Since 1975, vehicles have included a catalyst in their catalytic converters that facilitates conversion of harmful pollutants into less harmful emissions before they leave a vehicle's exhaust system. A chemical engineer at Washington University in St. Louis is designing a new type of catalyst that turns wasted plant material into a product that can be used for renewable chemical and material production.
Marcus Foston, assistant professor of energy, environmental & chemical engineering in the School of Engineering & Applied Science, will use a five-year, $250,000 grant from the American Chemical Society Herman Frasch Fund for Chemical Research to find a technology that will create a greater value for lignin, a byproduct of paper and bioethanol production, to be used to make other products.
"Waste biomass and agricultural residues are produced in enormous quantities globally, with up to 1.3 billion dry tons of biomass per year in the U.S. alone," Foston said. "This proposed catalytic conversion system for lignin will allow for more complete use of biomass, enhancing the use of waste produced during the processing of carbohydrates extracted from agricultural and energy crops."
Biorefineries employ integrated processes to use all of the materials and energy contained in biomass, including lignin, a component of the plant cell wall that makes up plants' defensive and support structures. However, by its design, lignin is very strong and rigid, making it difficult to break down. Foston's expertise is in breaking down lignin, which is usually thrown away or burned, into useful products.
"One of the major reasons lignin conversion is difficult and so challenging to investigate on a fundamental level is the high level of structural diversity that inherently defines lignin," Foston said. "The structure of lignin varies from species to species, or even from plant to plant, and is influenced by genetic, developmental and environmental factors."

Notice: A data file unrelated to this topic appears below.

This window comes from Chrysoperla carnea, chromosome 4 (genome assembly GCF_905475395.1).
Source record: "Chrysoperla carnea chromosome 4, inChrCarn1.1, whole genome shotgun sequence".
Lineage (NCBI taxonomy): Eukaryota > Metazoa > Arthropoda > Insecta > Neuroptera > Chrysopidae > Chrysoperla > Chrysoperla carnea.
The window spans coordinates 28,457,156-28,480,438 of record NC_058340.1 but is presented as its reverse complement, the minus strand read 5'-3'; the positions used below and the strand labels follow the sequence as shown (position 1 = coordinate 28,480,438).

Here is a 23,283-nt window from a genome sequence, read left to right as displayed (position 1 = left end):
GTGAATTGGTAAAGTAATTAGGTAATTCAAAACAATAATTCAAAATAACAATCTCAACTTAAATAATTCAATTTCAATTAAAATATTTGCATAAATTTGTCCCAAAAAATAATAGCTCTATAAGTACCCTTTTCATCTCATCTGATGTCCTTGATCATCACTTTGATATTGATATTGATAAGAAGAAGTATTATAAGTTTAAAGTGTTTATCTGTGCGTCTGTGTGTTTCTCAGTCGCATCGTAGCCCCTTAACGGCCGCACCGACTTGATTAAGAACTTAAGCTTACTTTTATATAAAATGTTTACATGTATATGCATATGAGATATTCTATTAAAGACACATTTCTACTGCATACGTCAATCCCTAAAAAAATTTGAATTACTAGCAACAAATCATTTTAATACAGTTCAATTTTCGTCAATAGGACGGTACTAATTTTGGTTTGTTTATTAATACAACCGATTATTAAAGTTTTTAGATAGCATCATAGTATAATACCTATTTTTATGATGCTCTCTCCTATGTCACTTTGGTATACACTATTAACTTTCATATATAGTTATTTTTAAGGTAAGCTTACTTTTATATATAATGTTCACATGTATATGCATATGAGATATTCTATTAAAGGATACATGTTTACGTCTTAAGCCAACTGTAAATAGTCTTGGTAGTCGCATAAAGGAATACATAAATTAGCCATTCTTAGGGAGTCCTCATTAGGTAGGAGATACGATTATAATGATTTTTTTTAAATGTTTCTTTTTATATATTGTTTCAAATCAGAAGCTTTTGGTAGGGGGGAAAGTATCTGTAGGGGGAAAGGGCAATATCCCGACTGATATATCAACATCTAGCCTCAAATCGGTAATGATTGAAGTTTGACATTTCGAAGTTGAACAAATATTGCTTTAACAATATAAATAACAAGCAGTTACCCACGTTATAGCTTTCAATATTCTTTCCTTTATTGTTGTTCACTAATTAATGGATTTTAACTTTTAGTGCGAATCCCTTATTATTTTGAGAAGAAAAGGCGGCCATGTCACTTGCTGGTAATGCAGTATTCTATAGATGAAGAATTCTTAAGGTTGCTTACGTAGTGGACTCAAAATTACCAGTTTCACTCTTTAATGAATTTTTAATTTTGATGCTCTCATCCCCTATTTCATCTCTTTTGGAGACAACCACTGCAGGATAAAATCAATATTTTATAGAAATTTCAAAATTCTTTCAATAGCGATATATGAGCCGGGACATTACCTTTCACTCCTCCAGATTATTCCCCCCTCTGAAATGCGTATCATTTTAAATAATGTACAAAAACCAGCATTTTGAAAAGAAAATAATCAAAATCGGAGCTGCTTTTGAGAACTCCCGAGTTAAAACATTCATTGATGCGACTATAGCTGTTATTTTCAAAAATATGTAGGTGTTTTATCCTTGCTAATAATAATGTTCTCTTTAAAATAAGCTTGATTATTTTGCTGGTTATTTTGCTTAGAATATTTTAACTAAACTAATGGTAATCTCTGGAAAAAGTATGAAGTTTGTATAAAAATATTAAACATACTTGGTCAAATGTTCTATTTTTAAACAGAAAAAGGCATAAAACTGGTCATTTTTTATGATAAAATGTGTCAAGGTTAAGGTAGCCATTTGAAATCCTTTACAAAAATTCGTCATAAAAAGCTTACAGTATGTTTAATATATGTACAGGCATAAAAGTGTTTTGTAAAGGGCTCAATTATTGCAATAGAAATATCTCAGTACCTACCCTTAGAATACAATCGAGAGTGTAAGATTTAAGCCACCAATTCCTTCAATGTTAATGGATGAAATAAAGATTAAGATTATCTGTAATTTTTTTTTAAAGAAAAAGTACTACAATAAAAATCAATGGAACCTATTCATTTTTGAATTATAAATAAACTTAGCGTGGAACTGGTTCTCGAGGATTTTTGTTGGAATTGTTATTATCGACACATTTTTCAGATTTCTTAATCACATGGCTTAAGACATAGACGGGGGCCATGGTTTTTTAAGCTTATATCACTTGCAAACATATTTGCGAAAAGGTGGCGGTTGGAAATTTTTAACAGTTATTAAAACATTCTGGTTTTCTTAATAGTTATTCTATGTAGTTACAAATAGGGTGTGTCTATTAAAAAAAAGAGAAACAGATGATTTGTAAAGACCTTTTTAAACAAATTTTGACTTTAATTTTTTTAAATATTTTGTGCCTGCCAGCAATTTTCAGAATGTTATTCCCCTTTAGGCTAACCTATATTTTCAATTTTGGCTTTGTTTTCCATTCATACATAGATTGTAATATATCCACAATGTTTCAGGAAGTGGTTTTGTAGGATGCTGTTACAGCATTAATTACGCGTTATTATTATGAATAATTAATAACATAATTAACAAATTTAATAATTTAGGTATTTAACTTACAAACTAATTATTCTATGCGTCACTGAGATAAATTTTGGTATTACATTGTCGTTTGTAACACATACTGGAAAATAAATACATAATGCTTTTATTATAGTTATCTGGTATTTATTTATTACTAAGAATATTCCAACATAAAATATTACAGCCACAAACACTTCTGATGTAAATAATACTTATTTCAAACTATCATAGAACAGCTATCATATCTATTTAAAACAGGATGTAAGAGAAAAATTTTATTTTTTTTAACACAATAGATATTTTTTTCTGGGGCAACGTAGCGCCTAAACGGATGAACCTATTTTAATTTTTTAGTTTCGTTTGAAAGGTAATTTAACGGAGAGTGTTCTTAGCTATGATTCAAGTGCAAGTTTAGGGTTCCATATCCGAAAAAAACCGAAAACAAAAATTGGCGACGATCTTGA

Some of Foston's previous research has shown some benefit in breaking down lignin into an alcohol using a copper-doped porous metal oxide catalyst (CuPMO) without forming residues such as coke and char. This catalyst creates the hydrogen needed for efficient lignin deconstruction by a method called alcohol reforming. In preliminary research, Foston has found that a nickel-doped porous metal oxide catalyst (NiPMO) broke down lignin much faster than the CuPMO, but does not catalyze alcohol reforming to produce the hydrogen required for lignin deconstruction.
In the new research, Foston seeks to determine how combining the two metals into one catalyst will affect ethanol reforming and lignin deconstruction. His lab will design a nickel- and copper-doped porous metal oxide catalyst (NiCuPMO) as well as develop a conversion process using the catalyst and ethanol to convert lignin into products that are usable for other products.
Ultimately, among other goals, Foston wants to understand the role that different transition metals have in a multiple metallic catalyst to reform alcohol and catalyze hydrogen production and to break down lignin with that hydrogen and catalyze chemical production.
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